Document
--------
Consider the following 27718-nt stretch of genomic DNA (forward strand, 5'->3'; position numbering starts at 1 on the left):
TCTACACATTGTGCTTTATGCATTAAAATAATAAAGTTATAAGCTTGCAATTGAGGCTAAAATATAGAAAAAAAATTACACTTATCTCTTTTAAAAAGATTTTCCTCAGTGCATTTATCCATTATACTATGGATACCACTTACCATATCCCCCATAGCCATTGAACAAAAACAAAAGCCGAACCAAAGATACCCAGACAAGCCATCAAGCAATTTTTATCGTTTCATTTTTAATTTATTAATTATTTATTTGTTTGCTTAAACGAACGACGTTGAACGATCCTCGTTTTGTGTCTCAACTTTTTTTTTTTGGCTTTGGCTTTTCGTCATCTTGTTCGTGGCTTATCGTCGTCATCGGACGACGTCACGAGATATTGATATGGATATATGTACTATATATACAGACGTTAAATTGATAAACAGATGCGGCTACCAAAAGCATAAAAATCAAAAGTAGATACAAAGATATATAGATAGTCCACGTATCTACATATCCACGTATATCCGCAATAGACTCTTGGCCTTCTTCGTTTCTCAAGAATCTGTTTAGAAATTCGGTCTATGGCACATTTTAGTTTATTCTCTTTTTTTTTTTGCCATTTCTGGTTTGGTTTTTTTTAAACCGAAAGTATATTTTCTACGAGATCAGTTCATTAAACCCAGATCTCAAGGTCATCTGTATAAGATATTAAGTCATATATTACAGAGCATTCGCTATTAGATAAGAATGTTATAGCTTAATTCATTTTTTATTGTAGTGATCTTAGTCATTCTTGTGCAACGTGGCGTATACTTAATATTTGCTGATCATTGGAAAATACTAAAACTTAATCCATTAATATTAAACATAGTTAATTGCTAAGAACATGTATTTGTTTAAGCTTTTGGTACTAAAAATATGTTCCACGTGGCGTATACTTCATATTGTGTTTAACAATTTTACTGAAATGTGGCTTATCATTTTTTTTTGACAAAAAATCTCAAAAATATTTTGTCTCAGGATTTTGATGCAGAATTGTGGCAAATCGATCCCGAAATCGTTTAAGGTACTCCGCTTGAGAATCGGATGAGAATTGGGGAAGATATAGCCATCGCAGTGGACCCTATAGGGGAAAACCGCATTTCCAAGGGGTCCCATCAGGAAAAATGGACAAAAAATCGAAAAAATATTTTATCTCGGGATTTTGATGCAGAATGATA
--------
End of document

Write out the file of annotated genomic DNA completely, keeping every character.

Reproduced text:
Consider the following 27718-nt stretch of genomic DNA (forward strand, 5'->3'; position numbering starts at 1 on the left):
TCTACACATTGTGCTTTATGCATTAAAATAATAAAGTTATAAGCTTGCAATTGAGGCTAAAATATAGAAAAAAAATTACACTTATCTCTTTTAAAAAGATTTTCCTCAGTGCATTTATCCATTATACTATGGATACCACTTACCATATCCCCCATAGCCATTGAACAAAAACAAAAGCCGAACCAAAGATACCCAGACAAGCCATCAAGCAATTTTTATCGTTTCATTTTTAATTTATTAATTATTTATTTGTTTGCTTAAACGAACGACGTTGAACGATCCTCGTTTTGTGTCTCAACTTTTTTTTTTTGGCTTTGGCTTTTCGTCATCTTGTTCGTGGCTTATCGTCGTCATCGGACGACGTCACGAGATATTGATATGGATATATGTACTATATATACAGACGTTAAATTGATAAACAGATGCGGCTACCAAAAGCATAAAAATCAAAAGTAGATACAAAGATATATAGATAGTCCACGTATCTACATATCCACGTATATCCGCAATAGACTCTTGGCCTTCTTCGTTTCTCAAGAATCTGTTTAGAAATTCGGTCTATGGCACATTTTAGTTTATTCTCTTTTTTTTTTTGCCATTTCTGGTTTGGTTTTTTTTAAACCGAAAGTATATTTTCTACGAGATCAGTTCATTAAACCCAGATCTCAAGGTCATCTGTATAAGATATTAAGTCATATATTACAGAGCATTCGCTATTAGATAAGAATGTTATAGCTTAATTCATTTTTTATTGTAGTGATCTTAGTCATTCTTGTGCAACGTGGCGTATACTTAATATTTGCTGATCATTGGAAAATACTAAAACTTAATCCATTAATATTAAACATAGTTAATTGCTAAGAACATGTATTTGTTTAAGCTTTTGGTACTAAAAATATGTTCCACGTGGCGTATACTTCATATTGTGTTTAACAATTTTACTGAAATGTGGCTTATCATTTTTTTTTGACAAAAAATCTCAAAAATATTTTGTCTCAGGATTTTGATGCAGAATTGTGGCAAATCGATCCCGAAATCGTTTAAGGTACTCCGCTTGAGAATCGGATGAGAATTGGGGAAGATATAGCCATCGCAGTGGACCCTATAGGGGAAAACCGCATTTCCAAGGGGTCCCATCAGGAAAAATGGACAAAAAATCGAAAAAATATTTTATCTCGGGATTTTGATGCAGAATGATA